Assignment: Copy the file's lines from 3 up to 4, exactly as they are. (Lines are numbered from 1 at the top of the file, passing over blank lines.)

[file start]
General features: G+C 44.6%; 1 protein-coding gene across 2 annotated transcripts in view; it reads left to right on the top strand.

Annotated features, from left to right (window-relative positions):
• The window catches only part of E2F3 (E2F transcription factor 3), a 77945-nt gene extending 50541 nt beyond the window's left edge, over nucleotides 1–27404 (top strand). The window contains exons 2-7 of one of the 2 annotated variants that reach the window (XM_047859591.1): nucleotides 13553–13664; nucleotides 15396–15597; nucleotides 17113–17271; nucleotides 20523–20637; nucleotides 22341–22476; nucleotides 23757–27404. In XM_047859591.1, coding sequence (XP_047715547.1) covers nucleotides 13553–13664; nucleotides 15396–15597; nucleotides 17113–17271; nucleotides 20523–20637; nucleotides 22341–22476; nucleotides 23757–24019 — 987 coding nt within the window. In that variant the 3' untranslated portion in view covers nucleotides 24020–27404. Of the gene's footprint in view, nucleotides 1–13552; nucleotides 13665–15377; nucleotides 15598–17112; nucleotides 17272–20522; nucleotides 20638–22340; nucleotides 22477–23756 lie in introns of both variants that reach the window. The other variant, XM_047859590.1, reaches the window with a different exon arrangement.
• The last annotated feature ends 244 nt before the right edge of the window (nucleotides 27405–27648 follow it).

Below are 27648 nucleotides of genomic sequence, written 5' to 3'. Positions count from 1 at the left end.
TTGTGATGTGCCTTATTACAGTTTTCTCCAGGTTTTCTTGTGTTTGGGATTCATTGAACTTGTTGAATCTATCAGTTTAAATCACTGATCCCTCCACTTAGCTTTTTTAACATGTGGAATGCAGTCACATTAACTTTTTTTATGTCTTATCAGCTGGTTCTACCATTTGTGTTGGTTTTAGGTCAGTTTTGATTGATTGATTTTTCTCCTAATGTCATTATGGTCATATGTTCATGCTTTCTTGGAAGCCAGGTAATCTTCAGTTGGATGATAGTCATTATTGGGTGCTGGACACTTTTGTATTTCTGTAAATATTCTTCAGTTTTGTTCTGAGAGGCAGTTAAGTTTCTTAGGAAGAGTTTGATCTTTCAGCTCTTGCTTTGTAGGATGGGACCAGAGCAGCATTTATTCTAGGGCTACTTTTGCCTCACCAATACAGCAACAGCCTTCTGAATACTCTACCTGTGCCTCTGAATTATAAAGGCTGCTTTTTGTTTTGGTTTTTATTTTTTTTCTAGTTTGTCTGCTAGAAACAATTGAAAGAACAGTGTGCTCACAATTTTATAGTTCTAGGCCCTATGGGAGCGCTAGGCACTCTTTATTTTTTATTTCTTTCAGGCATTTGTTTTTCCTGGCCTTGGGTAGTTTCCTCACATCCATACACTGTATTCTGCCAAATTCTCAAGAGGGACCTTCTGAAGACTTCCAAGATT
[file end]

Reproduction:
• The window catches only part of E2F3 (E2F transcription factor 3), a 77945-nt gene extending 50541 nt beyond the window's left edge, over nucleotides 1–27404 (top strand). The window contains exons 2-7 of one of the 2 annotated variants that reach the window (XM_047859591.1): nucleotides 13553–13664; nucleotides 15396–15597; nucleotides 17113–17271; nucleotides 20523–20637; nucleotides 22341–22476; nucleotides 23757–27404. In XM_047859591.1, coding sequence (XP_047715547.1) covers nucleotides 13553–13664; nucleotides 15396–15597; nucleotides 17113–17271; nucleotides 20523–20637; nucleotides 22341–22476; nucleotides 23757–24019 — 987 coding nt within the window. In that variant the 3' untranslated portion in view covers nucleotides 24020–27404. Of the gene's footprint in view, nucleotides 1–13552; nucleotides 13665–15377; nucleotides 15598–17112; nucleotides 17272–20522; nucleotides 20638–22340; nucleotides 22477–23756 lie in introns of both variants that reach the window. The other variant, XM_047859590.1, reaches the window with a different exon arrangement.
• The last annotated feature ends 244 nt before the right edge of the window (nucleotides 27405–27648 follow it).